DISCLAIMER: while Webel IT Australia is a long-term advocate for the graphical engineering technologies of the Object Management Group (OMG™), the OMG does not officially endorse the promotion of OMG technologies on this site. The term Webel UML recipe for PHP on this site refers to unendorsed adaptations of graphical engineering with Unified Modeling Language (UML™) suited especially for use with the MagicDraw UML tool, and adapted here for use with reverse-engineering of the PHP language (as used for Drupal CMS contributed modules).

Dr Darren of Webel IT Australia may well be more of a fan of the OMG's graphical engineering technologies than any other member of the OMG; he is also likely a more vocal critic of those software developers who refuse to "see the light" that only graphical engineering affords.

Why ? Because using graphical engineering to complement code-only engineering is like leaving Edwin Abbott's "Flatland" behind for multi-dimensional Spaceland (as so eloquently described by Carl Sagan in Cosmos) ! UML is to software engineering what Einstein's theories of relativity are to physics; developing deep insights requires new notations and new languages. As the wise quote attributed to Einstein says:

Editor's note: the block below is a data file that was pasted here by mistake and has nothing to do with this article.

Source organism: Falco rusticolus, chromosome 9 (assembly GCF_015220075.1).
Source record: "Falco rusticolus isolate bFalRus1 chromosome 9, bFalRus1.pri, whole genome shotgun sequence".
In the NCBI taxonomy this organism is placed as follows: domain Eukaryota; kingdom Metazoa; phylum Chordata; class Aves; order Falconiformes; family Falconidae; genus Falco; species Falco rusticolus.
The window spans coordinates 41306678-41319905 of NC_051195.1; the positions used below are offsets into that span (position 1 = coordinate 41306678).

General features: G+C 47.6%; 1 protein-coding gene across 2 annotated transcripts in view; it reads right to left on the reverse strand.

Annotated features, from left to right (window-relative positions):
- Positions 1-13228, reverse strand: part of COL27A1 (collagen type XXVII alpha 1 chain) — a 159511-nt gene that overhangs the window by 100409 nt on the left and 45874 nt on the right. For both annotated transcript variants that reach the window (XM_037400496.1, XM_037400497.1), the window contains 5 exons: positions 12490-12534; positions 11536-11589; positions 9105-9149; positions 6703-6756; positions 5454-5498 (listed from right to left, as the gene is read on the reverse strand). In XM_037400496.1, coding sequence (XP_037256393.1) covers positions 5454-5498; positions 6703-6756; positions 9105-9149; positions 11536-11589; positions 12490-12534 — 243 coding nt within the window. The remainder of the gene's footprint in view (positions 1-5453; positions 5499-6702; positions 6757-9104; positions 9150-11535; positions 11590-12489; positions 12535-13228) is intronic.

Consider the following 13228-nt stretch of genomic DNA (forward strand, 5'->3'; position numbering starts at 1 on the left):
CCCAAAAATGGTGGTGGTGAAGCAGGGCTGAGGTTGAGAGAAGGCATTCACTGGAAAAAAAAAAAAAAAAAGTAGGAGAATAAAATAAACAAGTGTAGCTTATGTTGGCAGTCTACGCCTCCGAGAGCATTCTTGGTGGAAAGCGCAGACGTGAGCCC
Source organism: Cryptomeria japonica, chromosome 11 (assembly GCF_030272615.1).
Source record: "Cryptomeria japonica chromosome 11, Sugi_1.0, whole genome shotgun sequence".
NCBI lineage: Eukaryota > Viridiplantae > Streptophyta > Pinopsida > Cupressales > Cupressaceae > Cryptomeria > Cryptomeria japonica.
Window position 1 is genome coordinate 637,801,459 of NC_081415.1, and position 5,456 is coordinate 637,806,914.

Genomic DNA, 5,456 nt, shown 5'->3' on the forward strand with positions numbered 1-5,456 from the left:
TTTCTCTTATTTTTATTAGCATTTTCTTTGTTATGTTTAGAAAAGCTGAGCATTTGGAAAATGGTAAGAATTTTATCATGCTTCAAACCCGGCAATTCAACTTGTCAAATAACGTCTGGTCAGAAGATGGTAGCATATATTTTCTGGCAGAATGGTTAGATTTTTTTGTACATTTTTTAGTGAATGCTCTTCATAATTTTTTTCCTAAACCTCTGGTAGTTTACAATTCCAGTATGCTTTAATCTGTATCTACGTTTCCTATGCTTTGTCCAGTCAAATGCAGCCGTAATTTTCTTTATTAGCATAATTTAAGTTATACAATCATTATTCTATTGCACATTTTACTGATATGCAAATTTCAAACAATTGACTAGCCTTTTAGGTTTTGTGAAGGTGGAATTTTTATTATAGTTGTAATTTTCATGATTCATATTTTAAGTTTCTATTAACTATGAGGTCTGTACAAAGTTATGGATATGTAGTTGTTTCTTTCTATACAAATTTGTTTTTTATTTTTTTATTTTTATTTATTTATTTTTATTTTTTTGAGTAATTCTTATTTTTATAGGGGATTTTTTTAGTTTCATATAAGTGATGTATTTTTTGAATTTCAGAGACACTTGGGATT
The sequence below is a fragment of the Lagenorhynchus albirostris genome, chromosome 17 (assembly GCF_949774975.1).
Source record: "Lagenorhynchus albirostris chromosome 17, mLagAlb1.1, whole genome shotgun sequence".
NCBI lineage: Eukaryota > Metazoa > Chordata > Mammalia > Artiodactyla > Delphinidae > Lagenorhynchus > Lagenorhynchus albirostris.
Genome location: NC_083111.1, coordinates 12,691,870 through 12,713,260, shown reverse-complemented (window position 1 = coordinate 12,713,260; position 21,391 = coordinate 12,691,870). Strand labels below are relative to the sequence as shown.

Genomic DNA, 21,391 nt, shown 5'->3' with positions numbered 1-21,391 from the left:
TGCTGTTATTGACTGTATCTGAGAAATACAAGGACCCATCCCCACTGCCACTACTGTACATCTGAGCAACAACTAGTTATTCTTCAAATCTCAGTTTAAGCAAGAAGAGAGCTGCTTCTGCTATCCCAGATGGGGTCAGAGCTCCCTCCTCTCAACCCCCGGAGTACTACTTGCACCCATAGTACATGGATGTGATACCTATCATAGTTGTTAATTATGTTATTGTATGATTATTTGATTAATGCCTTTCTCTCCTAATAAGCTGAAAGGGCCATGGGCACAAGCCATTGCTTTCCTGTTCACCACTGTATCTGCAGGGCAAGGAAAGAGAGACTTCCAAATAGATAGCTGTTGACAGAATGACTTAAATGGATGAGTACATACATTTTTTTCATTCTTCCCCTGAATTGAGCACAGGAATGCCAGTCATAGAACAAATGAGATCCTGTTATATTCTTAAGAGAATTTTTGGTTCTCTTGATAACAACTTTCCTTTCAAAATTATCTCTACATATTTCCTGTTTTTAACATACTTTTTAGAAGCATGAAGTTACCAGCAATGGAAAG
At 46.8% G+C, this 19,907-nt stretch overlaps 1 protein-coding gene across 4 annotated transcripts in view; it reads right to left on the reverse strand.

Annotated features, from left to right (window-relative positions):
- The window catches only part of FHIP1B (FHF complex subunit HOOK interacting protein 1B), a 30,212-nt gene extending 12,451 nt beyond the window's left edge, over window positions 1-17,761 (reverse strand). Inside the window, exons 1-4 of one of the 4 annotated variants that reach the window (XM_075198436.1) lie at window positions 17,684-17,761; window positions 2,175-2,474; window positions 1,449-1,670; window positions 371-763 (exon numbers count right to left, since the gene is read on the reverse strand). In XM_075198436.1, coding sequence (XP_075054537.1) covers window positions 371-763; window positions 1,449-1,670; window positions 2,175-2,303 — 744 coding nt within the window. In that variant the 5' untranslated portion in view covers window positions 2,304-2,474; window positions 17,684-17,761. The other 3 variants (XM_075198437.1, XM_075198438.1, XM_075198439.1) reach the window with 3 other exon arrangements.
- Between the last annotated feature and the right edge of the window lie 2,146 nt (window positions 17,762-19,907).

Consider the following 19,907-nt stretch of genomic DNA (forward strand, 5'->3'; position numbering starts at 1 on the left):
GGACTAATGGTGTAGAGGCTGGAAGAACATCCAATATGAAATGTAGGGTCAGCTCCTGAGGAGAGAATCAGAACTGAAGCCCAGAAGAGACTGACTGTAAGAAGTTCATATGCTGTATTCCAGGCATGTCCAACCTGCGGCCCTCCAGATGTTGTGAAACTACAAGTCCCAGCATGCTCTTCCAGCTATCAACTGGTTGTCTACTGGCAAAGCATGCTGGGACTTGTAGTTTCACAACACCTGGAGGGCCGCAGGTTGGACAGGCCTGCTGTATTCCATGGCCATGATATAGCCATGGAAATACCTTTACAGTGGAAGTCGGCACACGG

'"The significant problems we face can not be solved at the same level of thinking we were at when we created them."

Or as Dr Darren of Webel IT likes to say it: "Just using text/code-based software engineering is only using half your brain"